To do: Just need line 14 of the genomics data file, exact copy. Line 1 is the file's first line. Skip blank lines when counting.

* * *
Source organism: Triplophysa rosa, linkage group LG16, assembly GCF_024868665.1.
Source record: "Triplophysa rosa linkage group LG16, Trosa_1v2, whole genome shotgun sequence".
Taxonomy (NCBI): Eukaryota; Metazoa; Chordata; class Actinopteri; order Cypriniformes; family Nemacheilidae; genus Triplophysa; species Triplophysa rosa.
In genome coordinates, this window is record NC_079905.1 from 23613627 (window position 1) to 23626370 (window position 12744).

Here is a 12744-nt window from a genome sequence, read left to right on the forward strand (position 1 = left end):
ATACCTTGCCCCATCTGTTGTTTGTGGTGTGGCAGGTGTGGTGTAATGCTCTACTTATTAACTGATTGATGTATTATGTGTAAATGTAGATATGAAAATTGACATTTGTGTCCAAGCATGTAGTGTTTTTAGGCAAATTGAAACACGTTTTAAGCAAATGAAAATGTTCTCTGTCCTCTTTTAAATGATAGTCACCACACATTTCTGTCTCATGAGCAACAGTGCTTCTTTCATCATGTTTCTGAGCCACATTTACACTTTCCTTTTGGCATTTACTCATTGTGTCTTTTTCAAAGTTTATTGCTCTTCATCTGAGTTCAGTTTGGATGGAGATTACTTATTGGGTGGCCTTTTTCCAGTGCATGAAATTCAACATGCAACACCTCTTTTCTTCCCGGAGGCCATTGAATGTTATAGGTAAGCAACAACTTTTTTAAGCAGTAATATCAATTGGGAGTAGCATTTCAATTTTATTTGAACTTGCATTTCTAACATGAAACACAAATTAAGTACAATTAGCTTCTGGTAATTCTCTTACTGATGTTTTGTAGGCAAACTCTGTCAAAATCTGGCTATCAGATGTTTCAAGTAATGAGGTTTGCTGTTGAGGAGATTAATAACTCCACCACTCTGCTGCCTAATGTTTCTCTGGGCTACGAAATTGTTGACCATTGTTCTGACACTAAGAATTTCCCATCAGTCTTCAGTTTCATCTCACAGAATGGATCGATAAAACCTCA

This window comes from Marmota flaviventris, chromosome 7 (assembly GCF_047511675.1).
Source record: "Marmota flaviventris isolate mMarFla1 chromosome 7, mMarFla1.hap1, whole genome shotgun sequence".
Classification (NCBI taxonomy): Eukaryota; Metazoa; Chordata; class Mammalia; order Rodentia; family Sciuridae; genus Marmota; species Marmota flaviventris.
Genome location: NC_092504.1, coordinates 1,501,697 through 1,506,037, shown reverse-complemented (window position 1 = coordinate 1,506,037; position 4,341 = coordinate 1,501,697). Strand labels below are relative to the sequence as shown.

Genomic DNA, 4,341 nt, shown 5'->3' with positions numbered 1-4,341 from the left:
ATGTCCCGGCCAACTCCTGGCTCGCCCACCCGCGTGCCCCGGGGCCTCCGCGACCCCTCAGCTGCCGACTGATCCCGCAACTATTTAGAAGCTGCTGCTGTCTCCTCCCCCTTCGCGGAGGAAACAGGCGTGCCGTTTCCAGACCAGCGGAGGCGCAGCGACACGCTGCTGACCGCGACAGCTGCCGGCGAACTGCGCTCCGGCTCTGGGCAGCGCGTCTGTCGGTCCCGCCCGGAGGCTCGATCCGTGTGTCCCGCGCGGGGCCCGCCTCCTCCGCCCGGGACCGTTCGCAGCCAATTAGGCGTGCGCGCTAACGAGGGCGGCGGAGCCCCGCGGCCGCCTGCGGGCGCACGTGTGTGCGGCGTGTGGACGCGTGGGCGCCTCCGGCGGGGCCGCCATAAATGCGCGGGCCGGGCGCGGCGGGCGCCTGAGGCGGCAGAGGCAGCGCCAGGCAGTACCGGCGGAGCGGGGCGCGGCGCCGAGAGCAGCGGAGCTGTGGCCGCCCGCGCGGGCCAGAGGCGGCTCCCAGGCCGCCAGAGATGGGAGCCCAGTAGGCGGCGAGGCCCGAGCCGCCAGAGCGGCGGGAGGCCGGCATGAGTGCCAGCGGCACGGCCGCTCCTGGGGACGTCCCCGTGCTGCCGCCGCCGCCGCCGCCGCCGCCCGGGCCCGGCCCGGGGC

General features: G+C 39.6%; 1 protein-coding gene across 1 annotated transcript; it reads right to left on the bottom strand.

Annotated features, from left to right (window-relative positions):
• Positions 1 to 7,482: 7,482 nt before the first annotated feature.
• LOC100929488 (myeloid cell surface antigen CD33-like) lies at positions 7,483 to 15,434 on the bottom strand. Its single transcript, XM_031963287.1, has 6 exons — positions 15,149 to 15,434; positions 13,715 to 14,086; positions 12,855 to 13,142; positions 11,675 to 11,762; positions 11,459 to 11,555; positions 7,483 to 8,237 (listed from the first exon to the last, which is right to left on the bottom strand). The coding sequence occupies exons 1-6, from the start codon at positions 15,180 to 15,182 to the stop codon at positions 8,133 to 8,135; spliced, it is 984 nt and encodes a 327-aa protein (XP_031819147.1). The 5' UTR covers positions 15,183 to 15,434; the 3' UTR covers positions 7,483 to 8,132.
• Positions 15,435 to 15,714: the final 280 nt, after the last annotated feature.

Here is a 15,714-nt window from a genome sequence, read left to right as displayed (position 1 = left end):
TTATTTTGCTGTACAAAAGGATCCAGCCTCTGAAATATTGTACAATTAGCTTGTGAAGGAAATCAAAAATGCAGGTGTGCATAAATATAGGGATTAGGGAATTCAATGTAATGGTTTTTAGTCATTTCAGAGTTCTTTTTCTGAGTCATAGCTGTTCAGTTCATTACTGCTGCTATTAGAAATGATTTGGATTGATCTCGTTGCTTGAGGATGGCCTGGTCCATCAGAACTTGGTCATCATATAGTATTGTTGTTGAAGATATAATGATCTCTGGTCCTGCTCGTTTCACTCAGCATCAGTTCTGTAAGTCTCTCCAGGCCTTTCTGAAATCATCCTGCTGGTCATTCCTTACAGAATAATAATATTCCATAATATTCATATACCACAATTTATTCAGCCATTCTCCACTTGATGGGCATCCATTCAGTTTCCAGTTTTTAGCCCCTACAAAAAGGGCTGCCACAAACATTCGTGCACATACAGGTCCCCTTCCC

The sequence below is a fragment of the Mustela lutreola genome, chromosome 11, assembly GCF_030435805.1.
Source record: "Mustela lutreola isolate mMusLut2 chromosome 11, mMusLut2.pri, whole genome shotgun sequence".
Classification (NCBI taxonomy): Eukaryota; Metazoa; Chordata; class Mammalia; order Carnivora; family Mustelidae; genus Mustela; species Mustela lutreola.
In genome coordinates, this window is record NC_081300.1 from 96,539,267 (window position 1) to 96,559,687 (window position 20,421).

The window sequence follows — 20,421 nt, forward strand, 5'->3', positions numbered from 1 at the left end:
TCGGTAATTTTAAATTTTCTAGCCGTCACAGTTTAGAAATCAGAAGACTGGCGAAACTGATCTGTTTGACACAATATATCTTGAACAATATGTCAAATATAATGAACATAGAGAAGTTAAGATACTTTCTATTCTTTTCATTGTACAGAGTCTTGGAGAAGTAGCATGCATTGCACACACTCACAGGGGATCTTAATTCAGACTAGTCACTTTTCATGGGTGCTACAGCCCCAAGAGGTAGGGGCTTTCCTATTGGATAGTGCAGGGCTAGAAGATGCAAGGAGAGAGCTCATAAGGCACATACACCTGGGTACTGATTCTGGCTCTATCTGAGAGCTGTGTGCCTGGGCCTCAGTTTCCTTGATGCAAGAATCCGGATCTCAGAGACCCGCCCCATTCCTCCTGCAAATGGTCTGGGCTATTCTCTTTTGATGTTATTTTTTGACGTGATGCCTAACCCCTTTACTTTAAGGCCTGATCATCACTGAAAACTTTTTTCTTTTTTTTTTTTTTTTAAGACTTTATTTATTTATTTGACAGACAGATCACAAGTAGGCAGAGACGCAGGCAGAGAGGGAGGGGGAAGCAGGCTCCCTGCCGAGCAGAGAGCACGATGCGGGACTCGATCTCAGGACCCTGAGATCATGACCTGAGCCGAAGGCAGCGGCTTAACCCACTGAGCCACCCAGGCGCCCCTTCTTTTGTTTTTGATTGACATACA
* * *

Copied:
Annotated features, from left to right (window-relative positions):